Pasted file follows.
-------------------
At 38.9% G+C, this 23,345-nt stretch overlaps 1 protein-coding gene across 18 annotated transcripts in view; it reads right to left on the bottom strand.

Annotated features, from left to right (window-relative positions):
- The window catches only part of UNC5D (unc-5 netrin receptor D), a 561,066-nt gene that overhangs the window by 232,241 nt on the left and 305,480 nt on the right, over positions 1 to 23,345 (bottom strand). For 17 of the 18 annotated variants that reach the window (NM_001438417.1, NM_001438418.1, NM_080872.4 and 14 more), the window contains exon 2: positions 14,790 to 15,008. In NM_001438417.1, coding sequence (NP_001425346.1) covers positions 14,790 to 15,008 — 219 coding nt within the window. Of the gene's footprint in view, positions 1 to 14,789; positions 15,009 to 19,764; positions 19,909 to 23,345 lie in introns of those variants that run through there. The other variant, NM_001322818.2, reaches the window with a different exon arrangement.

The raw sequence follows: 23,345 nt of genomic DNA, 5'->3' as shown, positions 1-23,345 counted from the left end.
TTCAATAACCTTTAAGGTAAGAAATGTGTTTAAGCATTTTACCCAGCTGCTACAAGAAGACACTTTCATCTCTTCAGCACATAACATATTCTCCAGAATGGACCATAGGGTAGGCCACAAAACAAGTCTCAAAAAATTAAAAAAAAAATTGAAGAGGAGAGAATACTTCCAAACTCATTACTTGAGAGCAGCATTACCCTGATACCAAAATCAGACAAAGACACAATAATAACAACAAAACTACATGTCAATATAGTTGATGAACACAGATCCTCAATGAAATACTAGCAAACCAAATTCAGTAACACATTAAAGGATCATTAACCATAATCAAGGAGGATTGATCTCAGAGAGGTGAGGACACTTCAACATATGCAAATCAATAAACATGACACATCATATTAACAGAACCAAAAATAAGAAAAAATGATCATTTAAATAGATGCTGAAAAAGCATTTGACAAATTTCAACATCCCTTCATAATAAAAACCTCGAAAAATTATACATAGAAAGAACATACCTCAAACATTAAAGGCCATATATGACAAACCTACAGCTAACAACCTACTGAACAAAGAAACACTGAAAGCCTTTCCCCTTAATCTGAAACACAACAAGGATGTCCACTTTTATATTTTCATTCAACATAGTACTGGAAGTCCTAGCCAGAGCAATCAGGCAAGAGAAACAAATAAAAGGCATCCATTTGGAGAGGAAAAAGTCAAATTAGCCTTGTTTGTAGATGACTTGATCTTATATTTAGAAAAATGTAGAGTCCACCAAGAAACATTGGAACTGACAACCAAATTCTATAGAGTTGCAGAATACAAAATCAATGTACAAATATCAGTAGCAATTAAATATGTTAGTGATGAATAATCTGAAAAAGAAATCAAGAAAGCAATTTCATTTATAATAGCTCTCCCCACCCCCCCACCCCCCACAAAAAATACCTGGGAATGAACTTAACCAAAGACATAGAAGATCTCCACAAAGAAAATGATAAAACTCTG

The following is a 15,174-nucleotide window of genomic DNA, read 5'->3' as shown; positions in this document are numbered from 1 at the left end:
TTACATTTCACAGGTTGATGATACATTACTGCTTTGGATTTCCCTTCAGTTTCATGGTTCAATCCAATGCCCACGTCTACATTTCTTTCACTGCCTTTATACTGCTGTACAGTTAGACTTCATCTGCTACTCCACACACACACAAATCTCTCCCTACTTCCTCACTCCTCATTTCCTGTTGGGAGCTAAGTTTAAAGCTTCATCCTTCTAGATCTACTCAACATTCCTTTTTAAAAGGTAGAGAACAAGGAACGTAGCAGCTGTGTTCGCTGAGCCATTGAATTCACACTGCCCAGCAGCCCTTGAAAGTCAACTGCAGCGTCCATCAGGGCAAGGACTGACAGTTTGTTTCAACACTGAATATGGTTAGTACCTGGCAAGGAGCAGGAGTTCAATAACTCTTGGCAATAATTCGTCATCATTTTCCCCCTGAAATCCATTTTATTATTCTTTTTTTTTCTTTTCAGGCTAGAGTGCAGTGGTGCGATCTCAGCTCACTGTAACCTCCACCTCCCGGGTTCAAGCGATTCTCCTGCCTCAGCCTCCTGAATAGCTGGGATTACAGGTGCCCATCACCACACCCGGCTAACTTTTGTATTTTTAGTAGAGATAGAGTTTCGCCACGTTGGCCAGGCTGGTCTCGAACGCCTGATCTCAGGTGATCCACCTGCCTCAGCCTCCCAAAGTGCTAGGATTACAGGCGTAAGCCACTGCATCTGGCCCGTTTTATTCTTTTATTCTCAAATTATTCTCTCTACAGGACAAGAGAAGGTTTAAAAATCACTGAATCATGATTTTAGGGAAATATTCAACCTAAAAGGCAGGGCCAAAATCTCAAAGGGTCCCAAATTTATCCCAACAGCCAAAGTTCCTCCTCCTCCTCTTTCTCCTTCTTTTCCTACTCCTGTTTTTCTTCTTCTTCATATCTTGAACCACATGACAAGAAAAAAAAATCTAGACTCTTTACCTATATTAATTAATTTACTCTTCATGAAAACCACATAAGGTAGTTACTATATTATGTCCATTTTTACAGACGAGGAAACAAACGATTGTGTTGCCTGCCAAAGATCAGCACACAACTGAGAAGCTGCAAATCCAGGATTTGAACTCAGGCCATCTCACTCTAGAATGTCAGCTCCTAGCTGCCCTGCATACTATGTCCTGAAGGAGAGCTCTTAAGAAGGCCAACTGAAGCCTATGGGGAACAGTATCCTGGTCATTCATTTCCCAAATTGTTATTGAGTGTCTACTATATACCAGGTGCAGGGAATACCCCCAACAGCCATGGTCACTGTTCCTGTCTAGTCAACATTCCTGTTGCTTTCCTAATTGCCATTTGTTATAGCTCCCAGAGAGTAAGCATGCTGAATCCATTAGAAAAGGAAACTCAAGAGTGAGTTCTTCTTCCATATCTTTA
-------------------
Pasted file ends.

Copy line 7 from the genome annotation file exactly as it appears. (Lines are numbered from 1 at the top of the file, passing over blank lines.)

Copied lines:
TTACATTTCACAGGTTGATGATACATTACTGCTTTGGATTTCCCTTCAGTTTCATGGTTCAATCCAATGCCCACGTCTACATTTCTTTCACTGCCTTTATACTGCTGTACAGTTAGACTTCATCTGCTACTCCACACACACACAAATCTCTCCCTACTTCCTCACTCCTCATTTCCTGTTGGGAGCTAAGTTTAAAGCTTCATCCTTCTAGATCTACTCAACATTCCTTTTTAAAAGGTAGAGAACAAGGAACGTAGCAGCTGTGTTCGCTGAGCCATTGAATTCACACTGCCCAGCAGCCCTTGAAAGTCAACTGCAGCGTCCATCAGGGCAAGGACTGACAGTTTGTTTCAACACTGAATATGGTTAGTACCTGGCAAGGAGCAGGAGTTCAATAACTCTTGGCAATAATTCGTCATCATTTTCCCCCTGAAATCCATTTTATTATTCTTTTTTTTTCTTTTCAGGCTAGAGTGCAGTGGTGCGATCTCAGCTCACTGTAACCTCCACCTCCCGGGTTCAAGCGATTCTCCTGCCTCAGCCTCCTGAATAGCTGGGATTACAGGTGCCCATCACCACACCCGGCTAACTTTTGTATTTTTAGTAGAGATAGAGTTTCGCCACGTTGGCCAGGCTGGTCTCGAACGCCTGATCTCAGGTGATCCACCTGCCTCAGCCTCCCAAAGTGCTAGGATTACAGGCGTAAGCCACTGCATCTGGCCCGTTTTATTCTTTTATTCTCAAATTATTCTCTCTACAGGACAAGAGAAGGTTTAAAAATCACTGAATCATGATTTTAGGGAAATATTCAACCTAAAAGGCAGGGCCAAAATCTCAAAGGGTCCCAAATTTATCCCAACAGCCAAAGTTCCTCCTCCTCCTCTTTCTCCTTCTTTTCCTACTCCTGTTTTTCTTCTTCTTCATATCTTGAACCACATGACAAGAAAAAAAAATCTAGACTCTTTACCTATATTAATTAATTTACTCTTCATGAAAACCACATAAGGTAGTTACTATATTATGTCCATTTTTACAGACGAGGAAACAAACGATTGTGTTGCCTGCCAAAGATCAGCACACAACTGAGAAGCTGCAAATCCAGGATTTGAACTCAGGCCATCTCACTCTAGAATGTCAGCTCCTAGCTGCCCTGCATACTATGTCCTGAAGGAGAGCTCTTAAGAAGGCCAACTGAAGCCTATGGGGAACAGTATCCTGGTCATTCATTTCCCAAATTGTTATTGAGTGTCTACTATATACCAGGTGCAGGGAATACCCCCAACAGCCATGGTCACTGTTCCTGTCTAGTCAACATTCCTGTTGCTTTCCTAATTGCCATTTGTTATAGCTCCCAGAGAGTAAGCATGCTGAATCCATTAGAAAAGGAAACTCAAGAGTGAGTTCTTCTTCCATATCTTTA